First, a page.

So I know if I type gnome-terminal or xterm, a new window will be popped out. Then I checked the man page for these two, nothing relevant found.

Then I noticed under Mac you can do it with the program open. But it seems under Linux it's not that trivial.

Does anyone have experience?

  • See man gnome-terminal again. It's there. – user535733 Nov 9 '17 at 16:49

I would prefer to use the option -x that provides more reliable work than -e:

gnome-terminal -x bash -c "<my command or script>; exec bash"
  • The option -x means --execute - the remainder of the command line inside the terminal.

  • And our command is bash -c "<commands>". That means we execute a new bash shell, which should run some -c "<commands>".

  • We have two separated (by semicolon ; == new line) <commands>.

  • The first command <my command or script> will execute that we want.

  • The second command exec bash has a meaning - remain open the current gnome-terminal window. There are another possible approaches to do that. In the current case the command exec will replace the current process image with a new process image - in other words it will 'kill' the current process and will execute a new (bash) under the current PID.

Update: The -x/-e syntax is now deprecated - Ubuntu 18.04. The new recommended way is :

gnome-terminal -- bash -c "<my command or script>; exec bash"
  • If you want to reach the users home directory within the above command use the environment variable $HOME: bash -c "cd $HOME/; ..."

More examples of usage of this format:

  • I got it. If I simply type gnome-terminal -x ./main it won't work. Cause "bash" is the parameter I have to pass to run ./main? – J.R. Nov 9 '17 at 17:41
  • @J.R. Here is a detailed explanation: askubuntu.com/a/967720/566421 – pa4080 Nov 9 '17 at 17:53
  • @J.R. I think gnome-terminal -x ./main shall work, but the terminal is closed too fast. Also using of /full/path/ is better than ./, you also could provide and working directory for the new gnome-terminal instance --working-directory='/home/<user>/..... – pa4080 Nov 9 '17 at 18:19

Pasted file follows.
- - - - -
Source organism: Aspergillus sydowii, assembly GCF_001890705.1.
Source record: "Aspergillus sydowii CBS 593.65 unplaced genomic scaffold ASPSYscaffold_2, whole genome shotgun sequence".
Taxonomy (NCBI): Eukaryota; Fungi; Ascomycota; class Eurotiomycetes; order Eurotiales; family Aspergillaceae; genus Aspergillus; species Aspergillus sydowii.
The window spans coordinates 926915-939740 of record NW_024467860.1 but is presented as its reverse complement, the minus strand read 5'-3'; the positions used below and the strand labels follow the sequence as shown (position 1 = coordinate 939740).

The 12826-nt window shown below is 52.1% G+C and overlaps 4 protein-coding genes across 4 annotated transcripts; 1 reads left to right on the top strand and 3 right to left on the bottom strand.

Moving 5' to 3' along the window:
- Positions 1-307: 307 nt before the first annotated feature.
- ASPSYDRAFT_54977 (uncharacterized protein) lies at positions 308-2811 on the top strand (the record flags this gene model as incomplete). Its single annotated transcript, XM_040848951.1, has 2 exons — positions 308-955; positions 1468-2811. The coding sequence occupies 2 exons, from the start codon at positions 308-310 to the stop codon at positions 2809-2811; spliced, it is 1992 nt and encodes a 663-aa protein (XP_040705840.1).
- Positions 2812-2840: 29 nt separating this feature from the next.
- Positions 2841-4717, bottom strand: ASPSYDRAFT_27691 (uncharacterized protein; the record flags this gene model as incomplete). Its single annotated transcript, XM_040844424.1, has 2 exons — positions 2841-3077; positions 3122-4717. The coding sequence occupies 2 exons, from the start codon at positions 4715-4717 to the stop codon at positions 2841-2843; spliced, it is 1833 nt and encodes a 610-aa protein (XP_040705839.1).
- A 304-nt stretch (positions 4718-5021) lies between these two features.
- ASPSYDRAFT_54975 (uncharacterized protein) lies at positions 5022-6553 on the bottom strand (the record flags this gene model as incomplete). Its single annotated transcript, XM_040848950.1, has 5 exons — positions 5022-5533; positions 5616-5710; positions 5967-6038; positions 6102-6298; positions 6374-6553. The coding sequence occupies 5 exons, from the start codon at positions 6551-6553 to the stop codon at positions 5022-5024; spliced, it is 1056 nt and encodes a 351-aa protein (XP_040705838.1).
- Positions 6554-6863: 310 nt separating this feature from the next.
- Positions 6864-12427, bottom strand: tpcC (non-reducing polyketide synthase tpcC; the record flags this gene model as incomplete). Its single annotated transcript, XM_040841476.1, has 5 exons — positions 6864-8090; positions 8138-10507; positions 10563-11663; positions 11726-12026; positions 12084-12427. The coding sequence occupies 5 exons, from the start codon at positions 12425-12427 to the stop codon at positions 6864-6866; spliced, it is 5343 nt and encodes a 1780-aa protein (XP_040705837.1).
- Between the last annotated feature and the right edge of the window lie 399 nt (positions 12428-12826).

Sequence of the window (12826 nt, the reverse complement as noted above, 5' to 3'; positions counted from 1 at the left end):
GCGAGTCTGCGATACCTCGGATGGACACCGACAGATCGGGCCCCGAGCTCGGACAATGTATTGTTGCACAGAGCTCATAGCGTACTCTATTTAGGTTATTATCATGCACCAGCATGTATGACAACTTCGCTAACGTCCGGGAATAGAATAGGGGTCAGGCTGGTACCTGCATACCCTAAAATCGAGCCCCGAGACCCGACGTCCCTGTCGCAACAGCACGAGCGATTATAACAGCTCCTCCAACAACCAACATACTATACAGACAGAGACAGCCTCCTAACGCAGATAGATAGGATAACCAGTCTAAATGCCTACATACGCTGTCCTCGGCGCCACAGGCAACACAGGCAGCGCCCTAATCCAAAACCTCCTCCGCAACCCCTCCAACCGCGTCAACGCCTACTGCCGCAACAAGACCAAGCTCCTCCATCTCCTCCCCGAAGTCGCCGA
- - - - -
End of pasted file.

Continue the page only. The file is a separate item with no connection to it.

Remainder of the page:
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    Hi man I solved it myself by setting export PROMPT_COMMAND="exit" – J.R. Nov 10 '17 at 8:04
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    Excellent answer! Here's how to make it shell agnostic, starting ZSH or another shell if the user has set that as default: gnome-terminal -- $SHELL -c "echo 123; exec $SHELL" – Teodor Dec 12 '19 at 9:58

You can simply do CTRLALTT and you will open a new terminal.

Try gnome-terminal -e "bash -c command;bash"


gnome-terminal -e cmd will open a terminal window and run cmd within it.

  • Hi. This is also the weird part with me. After I type "gnome-terminal -e ./main", an extra console is opened but I got a error and the program is not executed correctly. If I run it with built in program like "gnome-terminal -e ls", it seems somethings happened, but no extra console will be opened. – J.R. Nov 9 '17 at 17:27
  • @J.R. the command is executed but the terminal closes after it executes the command – lapisdecor Nov 9 '17 at 17:31
  • @lapisdecor ah, ok, so I should add something like "cmd -k" for genome as well?But why gnome-terminal -e ./main not working? – J.R. Nov 9 '17 at 17:36
  • try gnome-terminal -e "bash -c ls;bash" – lapisdecor Nov 9 '17 at 17:47

Another approach that will keep the window open is to use xterm:

xterm -hold -e cmd

The hold option keeps the window open.

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